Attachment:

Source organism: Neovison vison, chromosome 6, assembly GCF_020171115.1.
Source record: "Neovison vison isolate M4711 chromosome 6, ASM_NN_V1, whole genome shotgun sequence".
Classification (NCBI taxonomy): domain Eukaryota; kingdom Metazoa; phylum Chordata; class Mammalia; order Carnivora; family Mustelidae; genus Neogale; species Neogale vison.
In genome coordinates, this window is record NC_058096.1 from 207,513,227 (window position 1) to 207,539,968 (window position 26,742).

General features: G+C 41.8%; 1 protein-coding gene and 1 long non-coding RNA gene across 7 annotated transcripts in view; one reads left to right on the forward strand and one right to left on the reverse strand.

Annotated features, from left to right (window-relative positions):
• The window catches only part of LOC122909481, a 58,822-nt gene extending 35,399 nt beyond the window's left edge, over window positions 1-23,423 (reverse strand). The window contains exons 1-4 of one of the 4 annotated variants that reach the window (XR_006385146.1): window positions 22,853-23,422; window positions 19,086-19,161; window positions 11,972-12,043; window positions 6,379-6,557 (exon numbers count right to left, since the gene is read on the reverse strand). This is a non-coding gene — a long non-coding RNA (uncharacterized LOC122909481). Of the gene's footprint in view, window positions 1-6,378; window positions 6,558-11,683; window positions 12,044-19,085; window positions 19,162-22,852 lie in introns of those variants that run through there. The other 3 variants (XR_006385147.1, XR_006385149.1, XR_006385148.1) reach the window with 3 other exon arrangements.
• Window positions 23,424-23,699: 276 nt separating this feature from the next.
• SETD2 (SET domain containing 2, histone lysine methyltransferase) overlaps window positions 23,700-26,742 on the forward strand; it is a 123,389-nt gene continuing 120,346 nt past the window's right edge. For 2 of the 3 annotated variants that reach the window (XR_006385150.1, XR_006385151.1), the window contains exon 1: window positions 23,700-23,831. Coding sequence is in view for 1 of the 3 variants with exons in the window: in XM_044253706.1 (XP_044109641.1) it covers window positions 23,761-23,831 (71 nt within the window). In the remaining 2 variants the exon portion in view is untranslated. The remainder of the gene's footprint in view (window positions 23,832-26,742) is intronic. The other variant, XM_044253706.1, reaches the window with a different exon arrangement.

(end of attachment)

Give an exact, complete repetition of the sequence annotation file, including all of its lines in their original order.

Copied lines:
Source organism: Neovison vison, chromosome 6, assembly GCF_020171115.1.
Source record: "Neovison vison isolate M4711 chromosome 6, ASM_NN_V1, whole genome shotgun sequence".
Classification (NCBI taxonomy): domain Eukaryota; kingdom Metazoa; phylum Chordata; class Mammalia; order Carnivora; family Mustelidae; genus Neogale; species Neogale vison.
In genome coordinates, this window is record NC_058096.1 from 207,513,227 (window position 1) to 207,539,968 (window position 26,742).

General features: G+C 41.8%; 1 protein-coding gene and 1 long non-coding RNA gene across 7 annotated transcripts in view; one reads left to right on the forward strand and one right to left on the reverse strand.

Annotated features, from left to right (window-relative positions):
• The window catches only part of LOC122909481, a 58,822-nt gene extending 35,399 nt beyond the window's left edge, over window positions 1-23,423 (reverse strand). The window contains exons 1-4 of one of the 4 annotated variants that reach the window (XR_006385146.1): window positions 22,853-23,422; window positions 19,086-19,161; window positions 11,972-12,043; window positions 6,379-6,557 (exon numbers count right to left, since the gene is read on the reverse strand). This is a non-coding gene — a long non-coding RNA (uncharacterized LOC122909481). Of the gene's footprint in view, window positions 1-6,378; window positions 6,558-11,683; window positions 12,044-19,085; window positions 19,162-22,852 lie in introns of those variants that run through there. The other 3 variants (XR_006385147.1, XR_006385149.1, XR_006385148.1) reach the window with 3 other exon arrangements.
• Window positions 23,424-23,699: 276 nt separating this feature from the next.
• SETD2 (SET domain containing 2, histone lysine methyltransferase) overlaps window positions 23,700-26,742 on the forward strand; it is a 123,389-nt gene continuing 120,346 nt past the window's right edge. For 2 of the 3 annotated variants that reach the window (XR_006385150.1, XR_006385151.1), the window contains exon 1: window positions 23,700-23,831. Coding sequence is in view for 1 of the 3 variants with exons in the window: in XM_044253706.1 (XP_044109641.1) it covers window positions 23,761-23,831 (71 nt within the window). In the remaining 2 variants the exon portion in view is untranslated. The remainder of the gene's footprint in view (window positions 23,832-26,742) is intronic. The other variant, XM_044253706.1, reaches the window with a different exon arrangement.